Typhoon Koppu (Lando) is slowly making its way towards northern Luzon Island with expected landfall across Northern Aurora, Quirino and Isabella.
At 3 am 17/10/15 Philippine Standard Time, the storm was located at latitude 15.7 degrees north and 124.9 degrees east and 360 km east of Baler, Aurora. It is moving west at 15 km/h according to PAGASA.
Within 24 hours, the storm is expected to be in the vicinity of Maddela Quirino and within 48 hours, the storm is expected to be within the vicinity of Carasi, Llocos, and Norte. Within 72 hours, the storm is expected to be located 165 km north west of Calayan, Cagayan.
All models show landfall over northern Luzon Island as a powerful storm capable of causing significant disruption. PAGASA is warning of the following impacts:-
1 – Forecast winds of 121 km/h to 170 km/h with heavy damage to high risk structures, moderate damage to medium risk structures and light damage to low risk structures and increasing damage to old dilapidated residential structures and houses of light materials.
2 – Widespread disruption of power, almost all banana plants down and big trees uprooted.
The most significant warnings are centred on Northern Aurora, Quirino and Isabela regions.
Winds are now estimated at 150 km/h with gusts to 185 km/h at the core and CIMSS is forecasting the possibility of this storm being although briefly, a category 4 typhoon just before landfall with winds of 115 knots or approximately 213 km/h.
Storm surges are also being forecast at coastal locations including wave heights of 4.1 metres to 14 metres.
The typhoon is now transitioning from a Category 2 typhoon to a category 3 typhoon and the PAGASA radar network at Aparri, Subic, Tagaytay and Virac is showing the outer rain bands sweeping across eastern and northern Luzon Island with the core still out to sea.
This is potentially a damaging weather system due to its size and strength and there are threats of flooding and mudslides and forecasts are being made of heavy rain with as much as 600 mm in some locations.
The satellite photo of the typhoon from NASA (MODIS Worldview) is showing the storm off the coast of the Philippines. The urban centres of Luzon Island have been layered over the image which provides some idea of the likely urban centres to be hit by the storm. Fortunately, the north east and northern regions of Luzon Island is not as heavily populated as the south and the worst of the storm should pass north of the capital Manilla. However, there is still likely to be some impact across Manilla from rainfall.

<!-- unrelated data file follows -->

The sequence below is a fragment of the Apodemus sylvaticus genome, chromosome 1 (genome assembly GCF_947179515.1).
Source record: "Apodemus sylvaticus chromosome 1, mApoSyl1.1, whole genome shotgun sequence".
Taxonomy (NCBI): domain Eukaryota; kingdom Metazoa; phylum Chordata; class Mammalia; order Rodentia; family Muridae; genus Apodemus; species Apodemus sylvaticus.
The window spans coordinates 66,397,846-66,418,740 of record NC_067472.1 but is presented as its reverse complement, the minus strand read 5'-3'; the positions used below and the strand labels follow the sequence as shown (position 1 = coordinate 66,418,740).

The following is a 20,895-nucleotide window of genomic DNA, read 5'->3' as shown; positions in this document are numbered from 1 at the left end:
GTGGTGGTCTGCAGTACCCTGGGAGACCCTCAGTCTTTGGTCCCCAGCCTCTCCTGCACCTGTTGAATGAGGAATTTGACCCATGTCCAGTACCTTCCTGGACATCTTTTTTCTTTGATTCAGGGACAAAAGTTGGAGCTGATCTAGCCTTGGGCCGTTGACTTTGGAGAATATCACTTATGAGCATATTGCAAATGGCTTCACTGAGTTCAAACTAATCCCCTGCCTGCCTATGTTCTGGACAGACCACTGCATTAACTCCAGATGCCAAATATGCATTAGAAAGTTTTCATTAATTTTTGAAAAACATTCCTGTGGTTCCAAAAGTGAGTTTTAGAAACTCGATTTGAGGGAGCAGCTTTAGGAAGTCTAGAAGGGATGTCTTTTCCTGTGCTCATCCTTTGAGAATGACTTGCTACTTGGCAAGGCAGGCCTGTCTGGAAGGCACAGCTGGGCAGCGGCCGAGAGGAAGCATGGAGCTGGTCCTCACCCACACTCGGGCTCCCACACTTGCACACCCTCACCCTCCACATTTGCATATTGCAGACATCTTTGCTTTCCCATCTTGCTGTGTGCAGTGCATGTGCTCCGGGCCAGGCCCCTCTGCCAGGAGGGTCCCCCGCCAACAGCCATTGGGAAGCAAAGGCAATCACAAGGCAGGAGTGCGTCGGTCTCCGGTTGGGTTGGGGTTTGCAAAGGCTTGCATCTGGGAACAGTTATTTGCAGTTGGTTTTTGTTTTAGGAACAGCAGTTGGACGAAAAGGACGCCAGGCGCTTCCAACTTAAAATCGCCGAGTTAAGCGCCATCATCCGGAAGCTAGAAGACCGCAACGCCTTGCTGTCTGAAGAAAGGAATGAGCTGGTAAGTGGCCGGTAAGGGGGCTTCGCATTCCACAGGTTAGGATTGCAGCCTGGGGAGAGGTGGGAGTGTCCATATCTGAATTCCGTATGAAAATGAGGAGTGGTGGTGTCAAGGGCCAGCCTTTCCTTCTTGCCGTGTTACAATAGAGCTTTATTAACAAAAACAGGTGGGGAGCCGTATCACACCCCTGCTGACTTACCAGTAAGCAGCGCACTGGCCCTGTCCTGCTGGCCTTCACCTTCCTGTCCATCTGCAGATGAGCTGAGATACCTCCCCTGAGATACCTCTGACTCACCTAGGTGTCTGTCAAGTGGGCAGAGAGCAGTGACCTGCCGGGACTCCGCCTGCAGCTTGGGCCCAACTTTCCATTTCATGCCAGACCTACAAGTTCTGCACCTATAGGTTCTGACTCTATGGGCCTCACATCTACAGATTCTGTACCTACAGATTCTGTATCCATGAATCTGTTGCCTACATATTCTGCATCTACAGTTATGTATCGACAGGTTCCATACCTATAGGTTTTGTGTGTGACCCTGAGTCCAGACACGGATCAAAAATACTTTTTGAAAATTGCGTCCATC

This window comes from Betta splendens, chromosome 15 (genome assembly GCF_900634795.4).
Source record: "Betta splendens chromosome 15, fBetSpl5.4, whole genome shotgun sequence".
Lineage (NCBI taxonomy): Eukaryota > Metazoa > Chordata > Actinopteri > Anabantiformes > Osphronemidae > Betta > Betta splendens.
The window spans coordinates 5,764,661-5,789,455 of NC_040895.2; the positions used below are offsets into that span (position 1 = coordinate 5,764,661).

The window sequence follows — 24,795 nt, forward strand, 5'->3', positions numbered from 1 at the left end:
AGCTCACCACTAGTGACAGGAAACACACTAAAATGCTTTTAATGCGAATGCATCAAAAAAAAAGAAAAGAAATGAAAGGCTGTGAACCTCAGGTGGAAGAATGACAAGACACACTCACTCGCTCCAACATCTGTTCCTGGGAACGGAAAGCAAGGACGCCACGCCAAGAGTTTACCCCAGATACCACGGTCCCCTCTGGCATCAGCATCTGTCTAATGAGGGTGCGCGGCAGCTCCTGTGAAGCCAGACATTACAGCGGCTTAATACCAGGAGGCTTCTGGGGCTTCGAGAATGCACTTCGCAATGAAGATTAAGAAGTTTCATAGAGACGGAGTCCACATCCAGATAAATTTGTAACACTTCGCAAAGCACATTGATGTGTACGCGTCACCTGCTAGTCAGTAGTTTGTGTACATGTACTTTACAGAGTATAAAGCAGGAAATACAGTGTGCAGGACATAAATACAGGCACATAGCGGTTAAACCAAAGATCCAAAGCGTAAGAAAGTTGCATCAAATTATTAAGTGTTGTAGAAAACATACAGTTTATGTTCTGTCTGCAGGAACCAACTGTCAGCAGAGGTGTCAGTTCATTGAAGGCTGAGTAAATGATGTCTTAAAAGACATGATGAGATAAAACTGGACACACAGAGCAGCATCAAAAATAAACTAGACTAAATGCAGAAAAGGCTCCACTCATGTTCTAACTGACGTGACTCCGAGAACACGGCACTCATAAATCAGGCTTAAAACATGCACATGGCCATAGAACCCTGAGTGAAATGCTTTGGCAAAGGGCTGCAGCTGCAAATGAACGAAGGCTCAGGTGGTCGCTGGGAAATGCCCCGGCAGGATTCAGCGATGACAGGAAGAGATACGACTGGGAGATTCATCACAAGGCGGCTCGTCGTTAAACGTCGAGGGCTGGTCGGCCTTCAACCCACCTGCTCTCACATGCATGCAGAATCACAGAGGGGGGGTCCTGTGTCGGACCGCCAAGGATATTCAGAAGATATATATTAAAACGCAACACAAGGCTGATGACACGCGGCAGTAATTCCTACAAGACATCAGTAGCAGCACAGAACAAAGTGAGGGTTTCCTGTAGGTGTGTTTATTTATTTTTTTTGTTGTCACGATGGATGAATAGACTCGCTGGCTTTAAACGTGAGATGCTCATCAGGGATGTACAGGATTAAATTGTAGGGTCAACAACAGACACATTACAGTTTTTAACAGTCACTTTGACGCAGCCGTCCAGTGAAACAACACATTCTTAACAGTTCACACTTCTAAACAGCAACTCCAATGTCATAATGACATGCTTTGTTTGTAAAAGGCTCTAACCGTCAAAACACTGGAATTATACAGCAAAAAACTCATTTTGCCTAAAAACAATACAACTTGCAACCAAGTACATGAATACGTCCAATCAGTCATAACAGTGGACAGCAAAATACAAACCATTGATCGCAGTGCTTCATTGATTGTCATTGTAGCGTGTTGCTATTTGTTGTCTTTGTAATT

A population density map has also been layered over the satellite photo which also shows lower population density across the northern part of Luzon Island when compared to the south. It is suggested that the number of typhoons impacting this part of the country year by year may be contributing to the lower population especially along the coastal north east Luzon Island.
Notwithstanding this, there are still towns and cities within its path so this will still be a significant weather event.
The infra red image of the storm acquired from CIMSS is showing some form of an eye and an eye is also visible on the MODIS Worldview image although it is somewhat clouded.
What happens to the storm over Luzon Island could determine what occurs next. The storm according to CIMSS and PAGASA may change track and head north as a weakened system and then threaten Taiwan. That is still not clear and will only become known once the storm clears Luzon Island. However, for the time being, the storm is still to cross Luzon Island.
This is now a fully fledged typhoon. While it is close enough to Typhoon Koppu and visible on the satellite image attached from PAGASA, it should take a different path and remain out to sea. The storm passed over Saipan and a weather station at Saipan International Airport recorded a peak wind gust of 81 miles per hour or 130.3 km/h at 2.11 pm 16/10/15. In addition, the rain gauge here recorded 3.44 inches of rain or 87.4 mm between 12.22 and 2.11 pm 16/10/15 as the storm passed over. This could be the only verified peak wind gust that will be recorded because the storm should remain out to sea during its entire life span.
1 – Christopher C Burt (Extreme Weather) 2007 pp 223.
2 – CIMSS Infra red image of the storm acquired 17/10/15.
3 – NASA (MODIS Worldview) Images acquired 17/10/15.
4 – National Weather Service USA (Weather data from Saipan International Airport) 16/10/15.
5 – PAGASA (Philippine Atmospheric Geophysical and Astronomical Services Administration) for radar image, satellite photo and forecasts.